The age-old, perpetual debate of Haram vs Halal has once again been ignited in the wake of the Coronavirus pandemic. With the countries around the world scampering around to develop the vaccine and quickly distribute it amongst the masses, a unique divide is being seen in the Muslim world. While the progressive and the original Muslims of the World in the middle east are willing to take the vaccine even if it is not halal-certified, the new converts of South East Asia are casting aspersions over the decision.
According to news reports, the United Arab Emirates and its highest Islamic authority, the UAE Fatwa Council, has ruled that coronavirus vaccines are permissible for Muslims even if they contain pork gelatin. The council added that in this case, the pork gelatin is considered medicine, not food, with multiple vaccines already shown to be effective against a highly contagious virus that “poses a risk to the entire society”.
Indonesia rejecting non-Halal vaccines
However, the most populous Muslim country in the world – Indonesia has announced that any COVID-19 vaccine would have to be ‘Halal’ certified by the country’s Islamic clerical body. The decision came in the backdrop of more than 1 million doses of the experimental COVID-19 vaccine developed by China’s Sinovacthat arrived in Indonesia earlier this month.
The reader should note that Pork-derived gelatin has been widely used as a stabilizer to ensure vaccines remain safe and effective during storage and transport. Although there are vaccines that have non-pork gelatin, then again, the shelf life of such vaccines is considerably lower than those having pork-based gelatin.
The zeal of a fresh convert
For Muslims, the divide between black and white exists in the form of two words viz. Haram and Halal. Haram means prohibited and Halal stands for permissible. In a Muslim household pork and alcohol consumption is considered Haram and its use is forbidden by all means.
While a country like UAE is prepared to take the vaccine in any shape or form. And no specific resistance coming from the de facto leader of the Arab world viz. Saudi Arabia, one can easily ascertain that it is the zeal of fresh Muslim converts in the South East Asia region that is driving the demand for halal vaccines.
Already, there is an abundance of fearmongering complemented with the running of rumour mills which are adding to vaccine-related fears among the Muslim community worldwide. Such senseless Islamic authorisation of vaccines in Indonesia will only result in a global call by Muslims for ‘halal vaccines.’
Arab world need not wear its faith on its sleeve
Muslims of the Middle East are the “original” Muslims and they do not have to wear their faith on their sleeves, all the time. And this exactly is the reason why we do not see the kind of zealousness that can take away their own lives, as well as that of their fellow beings.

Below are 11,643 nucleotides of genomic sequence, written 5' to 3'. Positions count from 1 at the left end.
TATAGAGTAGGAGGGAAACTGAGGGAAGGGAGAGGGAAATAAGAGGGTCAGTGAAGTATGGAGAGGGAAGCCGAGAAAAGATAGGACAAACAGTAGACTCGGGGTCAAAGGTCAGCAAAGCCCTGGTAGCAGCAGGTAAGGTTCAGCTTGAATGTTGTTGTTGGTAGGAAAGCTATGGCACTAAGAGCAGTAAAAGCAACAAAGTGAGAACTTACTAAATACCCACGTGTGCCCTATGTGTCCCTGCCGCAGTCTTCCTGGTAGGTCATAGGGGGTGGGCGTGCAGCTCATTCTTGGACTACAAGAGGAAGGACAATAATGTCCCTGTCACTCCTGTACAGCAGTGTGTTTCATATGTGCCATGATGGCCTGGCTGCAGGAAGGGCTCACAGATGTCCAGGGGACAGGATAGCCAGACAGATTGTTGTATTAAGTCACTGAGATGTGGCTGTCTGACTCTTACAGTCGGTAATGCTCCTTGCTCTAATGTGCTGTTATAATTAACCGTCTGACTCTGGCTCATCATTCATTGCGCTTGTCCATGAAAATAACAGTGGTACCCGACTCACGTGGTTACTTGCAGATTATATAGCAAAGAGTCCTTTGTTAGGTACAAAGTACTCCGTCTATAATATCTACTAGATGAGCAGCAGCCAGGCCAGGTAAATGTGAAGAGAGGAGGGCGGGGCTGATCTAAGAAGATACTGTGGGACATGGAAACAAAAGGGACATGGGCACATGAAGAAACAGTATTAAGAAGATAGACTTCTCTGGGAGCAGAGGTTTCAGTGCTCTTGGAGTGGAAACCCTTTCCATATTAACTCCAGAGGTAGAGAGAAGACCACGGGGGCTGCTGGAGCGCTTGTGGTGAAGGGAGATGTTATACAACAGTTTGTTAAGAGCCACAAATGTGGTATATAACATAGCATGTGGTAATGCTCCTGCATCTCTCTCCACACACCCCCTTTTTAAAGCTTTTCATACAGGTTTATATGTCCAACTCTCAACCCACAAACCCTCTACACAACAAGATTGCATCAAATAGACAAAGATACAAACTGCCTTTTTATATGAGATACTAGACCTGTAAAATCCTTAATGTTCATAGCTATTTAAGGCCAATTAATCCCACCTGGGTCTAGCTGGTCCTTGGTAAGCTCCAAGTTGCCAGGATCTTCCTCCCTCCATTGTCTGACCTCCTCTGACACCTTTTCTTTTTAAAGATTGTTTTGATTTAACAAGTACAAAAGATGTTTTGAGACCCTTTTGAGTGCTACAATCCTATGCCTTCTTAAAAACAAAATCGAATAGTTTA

On the other hand, Muslims in South Asian countries like Indonesia, Pakistan, Malaysia, and more so in a “Secular” country like India suffer from a severe identity crisis, and thus a “good” Muslim has to affirm his identity that much more zealousness, even if it means getting infected with a deadly virus.
Mecca Medina closed but Pakistan mosques open in Ramzan
When the pandemic was raging, the divide was visible in its full glory as well. The moment things went a little south in Saudi Arabia — the undisputable leader of the ‘Muslim world’ forbade pilgrims from touching the Kaba and later prayers were banned at the two most important Mosques in the world–Masjid al-Haram and Masjid an-Nabawi, in Mecca and Medina respectively.
However, the Imran Khan government of Pakistan succumbed to the clergy of the country and announced that the mosques will remain open during Ramzan even when the total number of cases in the Islamic country had crossed the ten thousand mark.
Halal sanitisers of Malaysia
As reported previously by TFI, due to the demarcation between Halal and Haram, Muslims of Malaysia had started selling so-called ‘Halal hand sanitisers’. Many of them had marketed the product as “Muslim friendly” since ethanol is used as a substitute for alcohol.
Sesiapa yg mencari Hand sanitizer
Bolehlah order dgn saya https://t.co/VzGW58JP8i
Alsoft Pure (Hand Sanitizer)
1 bottle RM59
Certified by KKM & Halal
LAKU KERAS GUYSS, CEPAT CEPAT PLACE YOUR ORDER‼️‼️‼️ pic.twitter.com/aRUCMSAqdW
— EikaSaleh (@SalehSyafiqah) March 18, 2020
Seeing a surge of searched for halal, non-alcoholic hand sanitizers & some online vendors selling them. No, it doesn't get absorbed via the skin; it evaporates. They are not effective. Please stop using religion to market pseudoscience. #COVID19
— Dr Sumaiya Shaikh (@Neurophysik) March 16, 2020
Religion has a strange way of associating itself with every aspect of human life. Now, in the face of a pandemic staring mankind, the life-saving vaccines are being embroiled in the controversy of religious correctness. We might survive the pandemic but the zeal of the fresh converts of the world will be difficult to nip in the bud.